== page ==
The tactical legacy of the eighteenth century had emphasized close-order formations of soldiers trained to maneuver in concert and fire by volleys. These “linear” tactics stressed the tactical offensive. Assault troops advanced in line, two ranks deep, with cadenced steps, stopping to fire volleys on command and finally rushing the last few yards to pierce the enemy line with a bayonet charge.
These tactics were adequate for troops armed with single-shot, muzzle-loading, smoothbore muskets with an effective range of about eighty yards. The close-order formation was therefore necessary to concentrate the firepower of these inaccurate weapons. Bayonet charges might then succeed because infantry could rush the last eighty yards before the defending infantrymen could reload their muskets after firing a volley.
The U.S. Army’s transition from smoothbore muskets to rifles in the mid-nineteenth century would have two main effects in the American Civil War: it would strengthen the tactical defensive and increase the number of casualties in the attacking force. With a weapon that could cause casualties out to 1,000 yards defenders firing rifles could decimate infantry formations attacking according to linear tactics.
A typical combat formation of a regiment might be six companies in the main line, with two in reserve, and two out in front in extended skirmish order. Additional companies might be fed into the skirmish line, or the skirmishers might regroup on the main line.
Later in the Civil War the widespread use of the rifle often caused infantry assault formations to loosen up somewhat, with individual soldiers seeking available cover and concealment. However, because officers needed to maintain visual and verbal control of their commands during the noise, smoke, and chaos of combat, close-order tactics to some degree would continue to the end of the war.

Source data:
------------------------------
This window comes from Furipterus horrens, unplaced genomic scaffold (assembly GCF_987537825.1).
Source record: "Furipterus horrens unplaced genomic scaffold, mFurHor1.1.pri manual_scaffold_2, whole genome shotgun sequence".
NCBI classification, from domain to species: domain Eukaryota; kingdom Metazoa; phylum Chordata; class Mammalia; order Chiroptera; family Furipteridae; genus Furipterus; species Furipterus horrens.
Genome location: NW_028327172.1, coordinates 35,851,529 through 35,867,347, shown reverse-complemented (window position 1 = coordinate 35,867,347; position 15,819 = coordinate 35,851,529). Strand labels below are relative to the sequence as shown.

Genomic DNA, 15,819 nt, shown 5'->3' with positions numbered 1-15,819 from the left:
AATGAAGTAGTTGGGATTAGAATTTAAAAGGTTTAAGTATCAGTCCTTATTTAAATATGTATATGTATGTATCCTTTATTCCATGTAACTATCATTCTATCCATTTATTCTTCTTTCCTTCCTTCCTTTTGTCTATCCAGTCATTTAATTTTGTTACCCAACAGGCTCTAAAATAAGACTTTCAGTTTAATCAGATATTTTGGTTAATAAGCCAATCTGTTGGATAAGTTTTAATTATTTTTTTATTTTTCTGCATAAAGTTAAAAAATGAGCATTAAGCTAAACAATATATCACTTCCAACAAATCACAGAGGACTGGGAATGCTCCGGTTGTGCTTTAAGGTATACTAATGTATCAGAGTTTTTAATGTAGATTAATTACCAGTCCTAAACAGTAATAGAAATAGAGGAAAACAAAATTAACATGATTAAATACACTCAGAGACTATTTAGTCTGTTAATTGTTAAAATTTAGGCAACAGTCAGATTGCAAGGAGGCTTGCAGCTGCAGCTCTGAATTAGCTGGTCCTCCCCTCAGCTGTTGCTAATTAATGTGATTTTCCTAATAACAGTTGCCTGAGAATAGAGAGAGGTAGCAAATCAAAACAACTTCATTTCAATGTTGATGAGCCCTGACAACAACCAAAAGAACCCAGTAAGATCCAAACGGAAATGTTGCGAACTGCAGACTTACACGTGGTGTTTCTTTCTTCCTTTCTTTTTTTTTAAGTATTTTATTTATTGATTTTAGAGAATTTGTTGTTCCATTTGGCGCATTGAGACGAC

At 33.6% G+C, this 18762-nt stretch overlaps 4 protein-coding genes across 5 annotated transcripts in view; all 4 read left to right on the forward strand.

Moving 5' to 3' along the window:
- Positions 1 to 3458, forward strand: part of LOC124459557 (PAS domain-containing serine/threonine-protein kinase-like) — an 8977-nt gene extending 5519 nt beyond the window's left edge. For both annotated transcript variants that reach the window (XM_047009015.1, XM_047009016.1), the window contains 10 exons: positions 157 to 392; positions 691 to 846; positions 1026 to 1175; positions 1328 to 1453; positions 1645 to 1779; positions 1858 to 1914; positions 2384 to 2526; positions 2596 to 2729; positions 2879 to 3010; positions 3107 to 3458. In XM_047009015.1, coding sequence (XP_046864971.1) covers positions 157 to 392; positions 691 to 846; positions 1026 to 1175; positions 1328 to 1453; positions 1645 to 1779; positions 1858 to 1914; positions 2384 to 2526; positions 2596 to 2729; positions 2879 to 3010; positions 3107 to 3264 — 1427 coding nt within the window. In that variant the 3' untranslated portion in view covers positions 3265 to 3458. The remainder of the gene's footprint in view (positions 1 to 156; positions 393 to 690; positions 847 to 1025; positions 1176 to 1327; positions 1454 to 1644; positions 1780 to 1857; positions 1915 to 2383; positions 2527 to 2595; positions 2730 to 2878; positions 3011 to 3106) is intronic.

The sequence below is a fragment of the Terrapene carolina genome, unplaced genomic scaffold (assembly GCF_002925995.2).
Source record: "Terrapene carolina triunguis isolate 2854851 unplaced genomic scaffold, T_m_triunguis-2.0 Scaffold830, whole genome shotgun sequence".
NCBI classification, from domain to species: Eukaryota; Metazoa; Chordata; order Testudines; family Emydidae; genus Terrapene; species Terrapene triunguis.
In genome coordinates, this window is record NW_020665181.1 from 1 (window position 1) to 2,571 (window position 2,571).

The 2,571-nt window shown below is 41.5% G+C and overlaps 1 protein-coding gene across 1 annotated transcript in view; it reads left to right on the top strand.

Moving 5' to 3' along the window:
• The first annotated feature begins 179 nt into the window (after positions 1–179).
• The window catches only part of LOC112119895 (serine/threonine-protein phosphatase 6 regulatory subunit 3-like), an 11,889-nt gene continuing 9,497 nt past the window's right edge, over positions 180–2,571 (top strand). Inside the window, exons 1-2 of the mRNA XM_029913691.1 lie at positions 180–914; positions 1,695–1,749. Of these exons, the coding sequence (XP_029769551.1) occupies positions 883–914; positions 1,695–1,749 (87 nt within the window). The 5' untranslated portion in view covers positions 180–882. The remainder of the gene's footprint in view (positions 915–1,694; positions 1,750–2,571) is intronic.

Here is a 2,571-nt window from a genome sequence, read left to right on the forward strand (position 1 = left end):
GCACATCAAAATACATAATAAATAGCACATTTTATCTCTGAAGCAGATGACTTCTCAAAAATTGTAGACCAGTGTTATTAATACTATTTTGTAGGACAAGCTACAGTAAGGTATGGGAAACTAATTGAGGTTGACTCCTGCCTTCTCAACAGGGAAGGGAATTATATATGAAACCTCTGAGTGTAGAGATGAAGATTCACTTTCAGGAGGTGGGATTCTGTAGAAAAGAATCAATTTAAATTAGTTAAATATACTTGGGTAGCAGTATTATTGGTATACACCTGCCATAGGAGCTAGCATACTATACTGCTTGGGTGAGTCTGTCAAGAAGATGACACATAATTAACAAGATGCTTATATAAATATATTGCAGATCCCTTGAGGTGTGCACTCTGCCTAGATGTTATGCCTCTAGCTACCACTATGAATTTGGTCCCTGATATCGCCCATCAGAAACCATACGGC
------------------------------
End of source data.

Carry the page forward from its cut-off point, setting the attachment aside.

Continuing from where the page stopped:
Rapid movement of units on roads or cross-country was generally by formation of a column four men abreast. The speed of such columns was prescribed as two miles per hour. Upon reaching the field each regiment was typically formed into a line two ranks deep, the shoulders of each man in each rank touching the shoulders of the man on either side. The distance between ranks was prescribed as thirteen inches. A regiment of 500 men (250 men in each rank) might have a front of about 200 yards.
Both front and rear ranks were capable of firing, either by volley or individual fire.
Throughout the war field artillery would generally be placed among infantry formations or on the flanks. Since Civil War field artillery was used for direct fire, guns might be placed a short distance in front of the infantry line, out of range of enemy small arms, to support offensive or defensive operations or to engage in “counterbattery” fire.
A popular prewar tactic was to have field artillery, with a typical range of 1,500 yards, advance with the infantry. The maneuver worked as long as the enemy was armed with the short-range smoothbore musket with a range of 100 yards or less. With the advent of the rifled musket in the mid-1850s, capable of a lethal range out to 1,000 yards, the tactic became obsolete. However, some were slow to grasp the implications of the effect of long-range small arms against artillery, and, when General McDowell ordered two batteries to within 400 yards of the Confederate line at First Bull Run, the decision quickly resulted in the loss of one battery and two other guns.
Traditionally, cavalry was considered the “eyes” of the army, scouting, guarding supply lines, and screening the army’s flanks from the enemy. When required, the cavalry could also disrupt enemy communication and supply lines, provide a mobile striking force, or defend key terrain.
Cavalry generally fought dismounted, with every fourth trooper holding the horses of his comrades. Either mounted or dismounted, troopers might advance in two ranks, the first rank firing and, while reloading, the second rank advanced through the first. The maneuver was repeated until the objective was obtained. If forced to fall back, the troops could reverse the maneuver. Prior to the Civil War, mounted cavalry charges against infantry were not uncommon, but with the widespread use of the long-range rifled musket such assaults were often suicidal.
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